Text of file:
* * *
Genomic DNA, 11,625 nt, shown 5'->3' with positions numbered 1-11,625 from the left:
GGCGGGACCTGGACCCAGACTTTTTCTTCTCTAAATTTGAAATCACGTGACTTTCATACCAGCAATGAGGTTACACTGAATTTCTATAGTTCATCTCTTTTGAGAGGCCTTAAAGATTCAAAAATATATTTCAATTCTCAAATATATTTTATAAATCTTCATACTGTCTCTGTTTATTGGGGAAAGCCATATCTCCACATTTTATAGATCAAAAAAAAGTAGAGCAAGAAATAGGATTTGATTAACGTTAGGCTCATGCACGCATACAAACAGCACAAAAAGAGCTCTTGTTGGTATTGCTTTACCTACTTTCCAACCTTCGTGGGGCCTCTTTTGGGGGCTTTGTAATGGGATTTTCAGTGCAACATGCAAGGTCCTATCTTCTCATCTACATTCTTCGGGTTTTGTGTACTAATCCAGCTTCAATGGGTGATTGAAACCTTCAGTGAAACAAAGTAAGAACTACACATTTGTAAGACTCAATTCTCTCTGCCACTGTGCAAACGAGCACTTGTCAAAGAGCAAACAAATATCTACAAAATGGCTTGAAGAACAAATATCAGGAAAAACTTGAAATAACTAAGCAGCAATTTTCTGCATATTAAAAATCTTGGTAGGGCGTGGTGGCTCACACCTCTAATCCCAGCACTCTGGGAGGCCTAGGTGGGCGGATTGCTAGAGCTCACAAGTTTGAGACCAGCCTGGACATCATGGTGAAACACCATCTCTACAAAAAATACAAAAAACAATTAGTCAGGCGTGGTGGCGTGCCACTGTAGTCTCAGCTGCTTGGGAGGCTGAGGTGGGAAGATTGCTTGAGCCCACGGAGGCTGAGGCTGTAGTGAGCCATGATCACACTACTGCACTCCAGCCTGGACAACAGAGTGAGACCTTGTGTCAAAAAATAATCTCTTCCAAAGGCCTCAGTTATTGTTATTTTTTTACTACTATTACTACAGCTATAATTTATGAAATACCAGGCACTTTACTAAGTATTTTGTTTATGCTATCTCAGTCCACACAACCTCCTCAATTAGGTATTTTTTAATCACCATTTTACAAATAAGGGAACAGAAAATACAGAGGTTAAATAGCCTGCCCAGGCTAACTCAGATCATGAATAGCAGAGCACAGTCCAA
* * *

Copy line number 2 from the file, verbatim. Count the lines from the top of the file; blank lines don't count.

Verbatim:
GGCGGGACCTGGACCCAGACTTTTTCTTCTCTAAATTTGAAATCACGTGACTTTCATACCAGCAATGAGGTTACACTGAATTTCTATAGTTCATCTCTTTTGAGAGGCCTTAAAGATTCAAAAATATATTTCAATTCTCAAATATATTTTATAAATCTTCATACTGTCTCTGTTTATTGGGGAAAGCCATATCTCCACATTTTATAGATCAAAAAAAAGTAGAGCAAGAAATAGGATTTGATTAACGTTAGGCTCATGCACGCATACAAACAGCACAAAAAGAGCTCTTGTTGGTATTGCTTTACCTACTTTCCAACCTTCGTGGGGCCTCTTTTGGGGGCTTTGTAATGGGATTTTCAGTGCAACATGCAAGGTCCTATCTTCTCATCTACATTCTTCGGGTTTTGTGTACTAATCCAGCTTCAATGGGTGATTGAAACCTTCAGTGAAACAAAGTAAGAACTACACATTTGTAAGACTCAATTCTCTCTGCCACTGTGCAAACGAGCACTTGTCAAAGAGCAAACAAATATCTACAAAATGGCTTGAAGAACAAATATCAGGAAAAACTTGAAATAACTAAGCAGCAATTTTCTGCATATTAAAAATCTTGGTAGGGCGTGGTGGCTCACACCTCTAATCCCAGCACTCTGGGAGGCCTAGGTGGGCGGATTGCTAGAGCTCACAAGTTTGAGACCAGCCTGGACATCATGGTGAAACACCATCTCTACAAAAAATACAAAAAACAATTAGTCAGGCGTGGTGGCGTGCCACTGTAGTCTCAGCTGCTTGGGAGGCTGAGGTGGGAAGATTGCTTGAGCCCACGGAGGCTGAGGCTGTAGTGAGCCATGATCACACTACTGCACTCCAGCCTGGACAACAGAGTGAGACCTTGTGTCAAAAAATAATCTCTTCCAAAGGCCTCAGTTATTGTTATTTTTTTACTACTATTACTACAGCTATAATTTATGAAATACCAGGCACTTTACTAAGTATTTTGTTTATGCTATCTCAGTCCACACAACCTCCTCAATTAGGTATTTTTTAATCACCATTTTACAAATAAGGGAACAGAAAATACAGAGGTTAAATAGCCTGCCCAGGCTAACTCAGATCATGAATAGCAGAGCACAGTCCAA